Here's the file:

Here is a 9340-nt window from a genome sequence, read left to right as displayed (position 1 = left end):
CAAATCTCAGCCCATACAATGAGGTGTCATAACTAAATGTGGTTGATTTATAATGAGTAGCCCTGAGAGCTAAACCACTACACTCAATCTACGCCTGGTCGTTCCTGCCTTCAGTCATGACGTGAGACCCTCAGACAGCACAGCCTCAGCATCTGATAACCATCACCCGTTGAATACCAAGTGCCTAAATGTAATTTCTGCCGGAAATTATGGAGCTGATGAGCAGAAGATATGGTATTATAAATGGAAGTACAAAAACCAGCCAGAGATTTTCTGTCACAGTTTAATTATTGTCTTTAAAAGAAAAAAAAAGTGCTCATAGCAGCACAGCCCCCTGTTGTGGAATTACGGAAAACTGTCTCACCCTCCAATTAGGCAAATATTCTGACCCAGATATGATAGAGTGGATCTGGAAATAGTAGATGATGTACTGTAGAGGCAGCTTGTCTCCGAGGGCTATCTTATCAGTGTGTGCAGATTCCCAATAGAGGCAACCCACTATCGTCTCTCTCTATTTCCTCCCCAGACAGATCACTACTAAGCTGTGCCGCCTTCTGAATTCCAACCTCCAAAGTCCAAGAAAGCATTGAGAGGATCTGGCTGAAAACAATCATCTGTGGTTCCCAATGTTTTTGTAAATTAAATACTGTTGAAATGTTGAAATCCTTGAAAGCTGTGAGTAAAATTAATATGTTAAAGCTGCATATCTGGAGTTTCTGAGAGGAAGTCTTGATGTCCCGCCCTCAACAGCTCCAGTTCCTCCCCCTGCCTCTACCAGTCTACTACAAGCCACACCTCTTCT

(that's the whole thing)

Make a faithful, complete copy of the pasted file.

Here is a 9340-nt window from a genome sequence, read left to right as displayed (position 1 = left end):
CAAATCTCAGCCCATACAATGAGGTGTCATAACTAAATGTGGTTGATTTATAATGAGTAGCCCTGAGAGCTAAACCACTACACTCAATCTACGCCTGGTCGTTCCTGCCTTCAGTCATGACGTGAGACCCTCAGACAGCACAGCCTCAGCATCTGATAACCATCACCCGTTGAATACCAAGTGCCTAAATGTAATTTCTGCCGGAAATTATGGAGCTGATGAGCAGAAGATATGGTATTATAAATGGAAGTACAAAAACCAGCCAGAGATTTTCTGTCACAGTTTAATTATTGTCTTTAAAAGAAAAAAAAAGTGCTCATAGCAGCACAGCCCCCTGTTGTGGAATTACGGAAAACTGTCTCACCCTCCAATTAGGCAAATATTCTGACCCAGATATGATAGAGTGGATCTGGAAATAGTAGATGATGTACTGTAGAGGCAGCTTGTCTCCGAGGGCTATCTTATCAGTGTGTGCAGATTCCCAATAGAGGCAACCCACTATCGTCTCTCTCTATTTCCTCCCCAGACAGATCACTACTAAGCTGTGCCGCCTTCTGAATTCCAACCTCCAAAGTCCAAGAAAGCATTGAGAGGATCTGGCTGAAAACAATCATCTGTGGTTCCCAATGTTTTTGTAAATTAAATACTGTTGAAATGTTGAAATCCTTGAAAGCTGTGAGTAAAATTAATATGTTAAAGCTGCATATCTGGAGTTTCTGAGAGGAAGTCTTGATGTCCCGCCCTCAACAGCTCCAGTTCCTCCCCCTGCCTCTACCAGTCTACTACAAGCCACACCTCTTCT